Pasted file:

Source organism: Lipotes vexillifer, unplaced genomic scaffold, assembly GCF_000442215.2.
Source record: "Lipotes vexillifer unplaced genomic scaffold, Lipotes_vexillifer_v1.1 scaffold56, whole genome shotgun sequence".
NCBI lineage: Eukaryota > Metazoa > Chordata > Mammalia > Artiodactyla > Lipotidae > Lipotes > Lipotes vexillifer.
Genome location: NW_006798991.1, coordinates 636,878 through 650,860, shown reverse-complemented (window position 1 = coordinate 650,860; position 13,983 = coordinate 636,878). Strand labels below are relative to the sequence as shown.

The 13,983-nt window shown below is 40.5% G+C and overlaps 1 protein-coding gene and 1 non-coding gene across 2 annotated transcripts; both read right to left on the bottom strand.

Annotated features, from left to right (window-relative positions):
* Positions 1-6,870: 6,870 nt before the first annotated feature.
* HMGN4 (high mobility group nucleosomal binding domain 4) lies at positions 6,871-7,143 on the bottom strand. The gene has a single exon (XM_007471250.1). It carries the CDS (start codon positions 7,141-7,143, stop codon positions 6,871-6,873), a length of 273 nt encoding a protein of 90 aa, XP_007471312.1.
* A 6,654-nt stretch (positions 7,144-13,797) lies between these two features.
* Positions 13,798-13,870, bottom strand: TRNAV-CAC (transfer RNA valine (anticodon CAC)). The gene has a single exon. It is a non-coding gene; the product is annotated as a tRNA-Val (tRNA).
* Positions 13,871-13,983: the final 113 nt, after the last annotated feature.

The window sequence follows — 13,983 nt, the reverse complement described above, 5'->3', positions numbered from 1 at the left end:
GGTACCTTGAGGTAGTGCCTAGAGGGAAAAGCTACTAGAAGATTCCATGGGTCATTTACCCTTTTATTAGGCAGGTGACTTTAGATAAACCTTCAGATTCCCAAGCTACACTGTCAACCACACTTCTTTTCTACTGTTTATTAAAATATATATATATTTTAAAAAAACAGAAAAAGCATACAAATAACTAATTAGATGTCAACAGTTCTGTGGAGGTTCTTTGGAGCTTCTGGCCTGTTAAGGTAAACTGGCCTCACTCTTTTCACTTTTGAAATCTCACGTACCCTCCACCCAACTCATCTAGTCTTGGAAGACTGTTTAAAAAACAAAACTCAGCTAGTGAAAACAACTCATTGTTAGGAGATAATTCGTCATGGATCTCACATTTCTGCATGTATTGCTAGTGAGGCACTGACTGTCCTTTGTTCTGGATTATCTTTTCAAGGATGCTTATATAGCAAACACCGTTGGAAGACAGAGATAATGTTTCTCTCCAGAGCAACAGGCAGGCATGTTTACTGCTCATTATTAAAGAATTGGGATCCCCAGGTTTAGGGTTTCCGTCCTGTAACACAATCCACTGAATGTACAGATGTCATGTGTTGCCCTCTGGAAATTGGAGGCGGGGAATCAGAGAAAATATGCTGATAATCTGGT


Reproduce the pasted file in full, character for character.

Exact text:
Source organism: Lipotes vexillifer, unplaced genomic scaffold, assembly GCF_000442215.2.
Source record: "Lipotes vexillifer unplaced genomic scaffold, Lipotes_vexillifer_v1.1 scaffold56, whole genome shotgun sequence".
NCBI lineage: Eukaryota > Metazoa > Chordata > Mammalia > Artiodactyla > Lipotidae > Lipotes > Lipotes vexillifer.
Genome location: NW_006798991.1, coordinates 636,878 through 650,860, shown reverse-complemented (window position 1 = coordinate 650,860; position 13,983 = coordinate 636,878). Strand labels below are relative to the sequence as shown.

The 13,983-nt window shown below is 40.5% G+C and overlaps 1 protein-coding gene and 1 non-coding gene across 2 annotated transcripts; both read right to left on the bottom strand.

Annotated features, from left to right (window-relative positions):
* Positions 1-6,870: 6,870 nt before the first annotated feature.
* HMGN4 (high mobility group nucleosomal binding domain 4) lies at positions 6,871-7,143 on the bottom strand. The gene has a single exon (XM_007471250.1). It carries the CDS (start codon positions 7,141-7,143, stop codon positions 6,871-6,873), a length of 273 nt encoding a protein of 90 aa, XP_007471312.1.
* A 6,654-nt stretch (positions 7,144-13,797) lies between these two features.
* Positions 13,798-13,870, bottom strand: TRNAV-CAC (transfer RNA valine (anticodon CAC)). The gene has a single exon. It is a non-coding gene; the product is annotated as a tRNA-Val (tRNA).
* Positions 13,871-13,983: the final 113 nt, after the last annotated feature.

The window sequence follows — 13,983 nt, the reverse complement described above, 5'->3', positions numbered from 1 at the left end:
GGTACCTTGAGGTAGTGCCTAGAGGGAAAAGCTACTAGAAGATTCCATGGGTCATTTACCCTTTTATTAGGCAGGTGACTTTAGATAAACCTTCAGATTCCCAAGCTACACTGTCAACCACACTTCTTTTCTACTGTTTATTAAAATATATATATATTTTAAAAAAACAGAAAAAGCATACAAATAACTAATTAGATGTCAACAGTTCTGTGGAGGTTCTTTGGAGCTTCTGGCCTGTTAAGGTAAACTGGCCTCACTCTTTTCACTTTTGAAATCTCACGTACCCTCCACCCAACTCATCTAGTCTTGGAAGACTGTTTAAAAAACAAAACTCAGCTAGTGAAAACAACTCATTGTTAGGAGATAATTCGTCATGGATCTCACATTTCTGCATGTATTGCTAGTGAGGCACTGACTGTCCTTTGTTCTGGATTATCTTTTCAAGGATGCTTATATAGCAAACACCGTTGGAAGACAGAGATAATGTTTCTCTCCAGAGCAACAGGCAGGCATGTTTACTGCTCATTATTAAAGAATTGGGATCCCCAGGTTTAGGGTTTCCGTCCTGTAACACAATCCACTGAATGTACAGATGTCATGTGTTGCCCTCTGGAAATTGGAGGCGGGGAATCAGAGAAAATATGCTGATAATCTGGT